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 Home > Baby > Simchat Bat > Baby Naming Sephardic

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"Zeved HaBat," (Hebrew זֶבֶד הַבָּת)
Naming Ceremonies Sephardic Custom
Outside of Israel, many Jews, including reform, conservative and modern orthodox traditionally give their babies a Hebrew name for use in religious rituals, such as the calling up to the aliyah (benedictions) and the ketubah (marriage contract), and a secular name for purposes of civil birth records and daily use.  The mainstream and ultra orthodox as well as the chassidic Jews give their babies Hebrew and/or Yiddish names, though at times they mark the birth certificate with a secular name, to be used for purposes of civil and legal records but not for daily use.

The Hebrew name takes the form of "[child's name] bar [father's name]" for boys, or "[child's name] bat [father's name]" for girls. The name itself has no religious significance, and while it is often a Hebrew or Yiddish name, it can be a name from any language or culture. Ashkenazi Jews traditionally name their children after a recently deceased relative, a famous departed rabbi or sage, and/or biblical figures.  Sephardic Jews often name children after living grandparents as well as in honor of rabbis, famous religious figures and/or biblical figures. The following is the recitation by the father of the new born girl.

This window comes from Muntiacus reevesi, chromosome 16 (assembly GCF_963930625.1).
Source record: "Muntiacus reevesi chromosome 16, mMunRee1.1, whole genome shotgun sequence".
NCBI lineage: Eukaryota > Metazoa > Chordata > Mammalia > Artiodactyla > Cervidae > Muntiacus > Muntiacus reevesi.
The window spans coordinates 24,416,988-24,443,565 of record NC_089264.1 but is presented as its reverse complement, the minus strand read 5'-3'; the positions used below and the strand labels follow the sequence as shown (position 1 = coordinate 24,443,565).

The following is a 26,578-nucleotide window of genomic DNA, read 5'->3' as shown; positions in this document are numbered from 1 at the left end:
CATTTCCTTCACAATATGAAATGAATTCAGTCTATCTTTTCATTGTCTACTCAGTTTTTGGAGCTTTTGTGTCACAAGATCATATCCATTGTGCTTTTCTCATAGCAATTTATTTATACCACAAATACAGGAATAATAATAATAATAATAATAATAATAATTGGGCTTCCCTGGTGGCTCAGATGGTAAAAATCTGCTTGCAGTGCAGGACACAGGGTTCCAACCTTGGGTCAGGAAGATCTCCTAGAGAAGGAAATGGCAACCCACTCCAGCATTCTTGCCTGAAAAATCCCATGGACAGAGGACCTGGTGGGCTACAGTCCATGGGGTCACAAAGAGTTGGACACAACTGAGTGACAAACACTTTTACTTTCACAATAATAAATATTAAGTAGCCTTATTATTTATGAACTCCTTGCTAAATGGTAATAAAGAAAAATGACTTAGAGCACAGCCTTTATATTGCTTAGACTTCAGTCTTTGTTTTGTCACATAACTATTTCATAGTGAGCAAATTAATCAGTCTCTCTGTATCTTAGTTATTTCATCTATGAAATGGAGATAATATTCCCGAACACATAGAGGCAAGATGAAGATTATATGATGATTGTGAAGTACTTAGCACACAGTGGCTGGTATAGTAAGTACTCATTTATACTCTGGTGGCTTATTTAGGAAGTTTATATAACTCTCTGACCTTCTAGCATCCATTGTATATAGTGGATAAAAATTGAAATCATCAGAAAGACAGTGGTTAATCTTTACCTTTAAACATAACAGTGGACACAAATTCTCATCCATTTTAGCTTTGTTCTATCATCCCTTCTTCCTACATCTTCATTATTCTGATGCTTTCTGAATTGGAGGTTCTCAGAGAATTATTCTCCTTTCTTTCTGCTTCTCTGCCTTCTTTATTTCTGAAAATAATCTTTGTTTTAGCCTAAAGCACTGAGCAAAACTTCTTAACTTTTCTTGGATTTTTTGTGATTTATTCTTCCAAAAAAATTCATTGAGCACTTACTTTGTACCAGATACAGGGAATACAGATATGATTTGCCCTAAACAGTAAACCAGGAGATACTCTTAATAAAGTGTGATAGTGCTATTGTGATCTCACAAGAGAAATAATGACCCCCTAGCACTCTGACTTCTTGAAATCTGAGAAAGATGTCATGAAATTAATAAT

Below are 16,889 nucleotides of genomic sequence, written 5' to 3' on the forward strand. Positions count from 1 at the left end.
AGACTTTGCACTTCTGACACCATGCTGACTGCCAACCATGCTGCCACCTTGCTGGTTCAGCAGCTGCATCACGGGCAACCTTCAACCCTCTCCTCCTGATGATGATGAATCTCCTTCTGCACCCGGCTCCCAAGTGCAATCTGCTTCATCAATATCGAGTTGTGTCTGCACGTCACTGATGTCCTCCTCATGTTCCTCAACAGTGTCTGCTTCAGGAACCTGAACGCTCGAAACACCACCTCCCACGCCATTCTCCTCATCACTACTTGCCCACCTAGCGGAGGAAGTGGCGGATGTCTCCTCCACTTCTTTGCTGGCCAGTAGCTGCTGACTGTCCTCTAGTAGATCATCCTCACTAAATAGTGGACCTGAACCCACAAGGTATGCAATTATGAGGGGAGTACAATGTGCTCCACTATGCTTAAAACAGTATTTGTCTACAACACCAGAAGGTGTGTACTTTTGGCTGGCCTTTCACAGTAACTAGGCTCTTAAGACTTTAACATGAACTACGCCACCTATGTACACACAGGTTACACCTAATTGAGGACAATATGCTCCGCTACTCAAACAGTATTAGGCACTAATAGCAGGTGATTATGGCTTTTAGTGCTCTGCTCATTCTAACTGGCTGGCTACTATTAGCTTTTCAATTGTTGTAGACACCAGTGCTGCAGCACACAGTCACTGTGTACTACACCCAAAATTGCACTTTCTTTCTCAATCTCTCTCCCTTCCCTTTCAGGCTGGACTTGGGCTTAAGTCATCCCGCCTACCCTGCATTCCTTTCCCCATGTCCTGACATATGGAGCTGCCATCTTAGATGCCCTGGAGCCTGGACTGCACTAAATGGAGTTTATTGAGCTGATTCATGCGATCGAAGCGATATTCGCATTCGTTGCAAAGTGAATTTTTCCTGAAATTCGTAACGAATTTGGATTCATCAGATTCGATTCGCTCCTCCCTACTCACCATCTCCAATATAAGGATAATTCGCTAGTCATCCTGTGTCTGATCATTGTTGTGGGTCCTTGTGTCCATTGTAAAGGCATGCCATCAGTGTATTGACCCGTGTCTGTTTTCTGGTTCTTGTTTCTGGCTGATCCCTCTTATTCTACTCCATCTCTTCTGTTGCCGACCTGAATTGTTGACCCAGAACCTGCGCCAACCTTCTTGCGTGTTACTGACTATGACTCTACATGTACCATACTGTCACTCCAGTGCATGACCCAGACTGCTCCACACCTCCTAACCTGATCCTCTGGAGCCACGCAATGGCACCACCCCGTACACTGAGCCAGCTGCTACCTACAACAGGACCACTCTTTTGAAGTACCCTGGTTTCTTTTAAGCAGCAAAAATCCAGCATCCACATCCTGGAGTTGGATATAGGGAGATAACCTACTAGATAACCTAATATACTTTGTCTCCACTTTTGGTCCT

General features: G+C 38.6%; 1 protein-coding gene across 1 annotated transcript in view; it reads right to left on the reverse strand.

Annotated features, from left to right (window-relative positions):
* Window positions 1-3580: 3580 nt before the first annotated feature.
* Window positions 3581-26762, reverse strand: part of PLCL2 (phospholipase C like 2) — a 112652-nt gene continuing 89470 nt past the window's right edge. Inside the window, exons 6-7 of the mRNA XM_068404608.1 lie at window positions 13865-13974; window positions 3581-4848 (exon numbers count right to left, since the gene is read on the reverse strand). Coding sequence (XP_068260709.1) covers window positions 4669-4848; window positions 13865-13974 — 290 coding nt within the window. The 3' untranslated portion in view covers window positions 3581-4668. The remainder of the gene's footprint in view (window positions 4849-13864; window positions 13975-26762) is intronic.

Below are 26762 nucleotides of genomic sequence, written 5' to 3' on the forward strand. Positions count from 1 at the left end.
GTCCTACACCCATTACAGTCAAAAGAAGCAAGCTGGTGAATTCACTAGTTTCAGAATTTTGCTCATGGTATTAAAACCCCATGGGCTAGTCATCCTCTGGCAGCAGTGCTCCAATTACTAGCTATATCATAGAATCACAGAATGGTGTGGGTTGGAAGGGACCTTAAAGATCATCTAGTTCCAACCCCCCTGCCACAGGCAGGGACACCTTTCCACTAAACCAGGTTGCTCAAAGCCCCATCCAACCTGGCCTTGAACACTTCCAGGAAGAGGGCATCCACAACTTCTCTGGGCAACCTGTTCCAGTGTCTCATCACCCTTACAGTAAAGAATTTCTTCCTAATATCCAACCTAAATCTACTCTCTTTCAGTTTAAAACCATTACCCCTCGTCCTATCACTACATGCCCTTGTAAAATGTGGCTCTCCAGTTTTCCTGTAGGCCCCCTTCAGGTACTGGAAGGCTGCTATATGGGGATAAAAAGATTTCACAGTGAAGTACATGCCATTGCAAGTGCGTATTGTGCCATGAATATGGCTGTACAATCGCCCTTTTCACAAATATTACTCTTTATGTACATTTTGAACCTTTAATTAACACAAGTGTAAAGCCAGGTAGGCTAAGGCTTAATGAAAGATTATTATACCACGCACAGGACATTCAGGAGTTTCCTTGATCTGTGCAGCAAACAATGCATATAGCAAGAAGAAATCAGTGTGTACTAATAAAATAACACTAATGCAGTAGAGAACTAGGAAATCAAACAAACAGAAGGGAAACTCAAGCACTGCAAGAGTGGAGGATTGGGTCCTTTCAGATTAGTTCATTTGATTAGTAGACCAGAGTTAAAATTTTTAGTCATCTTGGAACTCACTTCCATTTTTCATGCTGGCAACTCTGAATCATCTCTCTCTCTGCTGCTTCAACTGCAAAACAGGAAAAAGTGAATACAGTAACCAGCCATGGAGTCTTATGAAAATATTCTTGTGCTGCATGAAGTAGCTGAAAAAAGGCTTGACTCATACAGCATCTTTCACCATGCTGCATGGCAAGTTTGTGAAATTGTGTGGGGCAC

Sephardic Jews celebrate "Zeved HaBat," (Hebrew זֶבֶד הַבָּת) a ritual that has its origins in Sephardic and Italian Jewish customs dating back to the seventeenth century. The name of the ceremony derives from Genesis 30:20, preceding the birth of her daughter Dinah, Leah says; "Zevadani Elohim Oti Zeved Tov" (God has granted me a gift). The following is the recitation by the father of the new born girl in the Sephardic Community.

The words in parentheses are included in the Moroccan tradition, but not in the London tradition.

מִי שֶׁבֵּרַךְ (אִמּוֹתֵינוּ) שָׂרָה וְרִבְקָה. רָחֵל וְלֵאָה. וּמִרְיָם הַנְּבִיאָה וַאֲבִיגַיִל. וְאֶסְתֵּר הַמַּלְכָּה בַּת אֲבִיחַיִל. הוּא יְבָרֵךְ אֶת הַיַּלְדָּה הַנְּעִימָה הַזּאת. וְיִקָּרֵא שְׁמָהּ (בְּיִשְׂרָאֵל) פלונית. בְּמַזַּל טוֹב וּבְשַׁעַת בְּרָכָה. וִיגַדְּלֶהָ בִּבְרִיאוּת שָׁלוֹם וּמְנוּחָה. וִיזַכֶּה לְאָבִיהָ וּלְאִמָּהּ לִרְאוֹת בְּשִׂמְחָתָהּ וּבְחֻפָּתָהּ. בְּבָנִים זְכָרִים. עשֶׁר וְכָבוֹד. דְּשֵׁנִים וְרַעֲנַנִּים יְנוּבוּן בְּשֵׂיבָה. וְכֵן יְהִי רָצוֹן וְנאמַר אָמֵן׃

“The one Who blessed (our mothers,) Sarah and Rivkah, Rachel and Leah, and the prophet Miriam and Abigayil and Queen Esther, daughter of Abichayil — may He bless this beloved girl and let her name (in Israel) be ... [insert first name here] with good luck and in a blessed hour; and may she grow up with good health, peace and tranquility; and may her father and her mother see her joy and her wedding, and sons, riches and honour; and may they be healthy into old age; and may this be the [divine] will, and say ye, Amen!”.
 

More about Baby Girl Naming:
• Naming Ceremony: Ashkenazic Tradition
• Naming Ceremony: Sefardic Tradition, Zeved Habat
• Jewish Baby Names from A to Z

 

 

 




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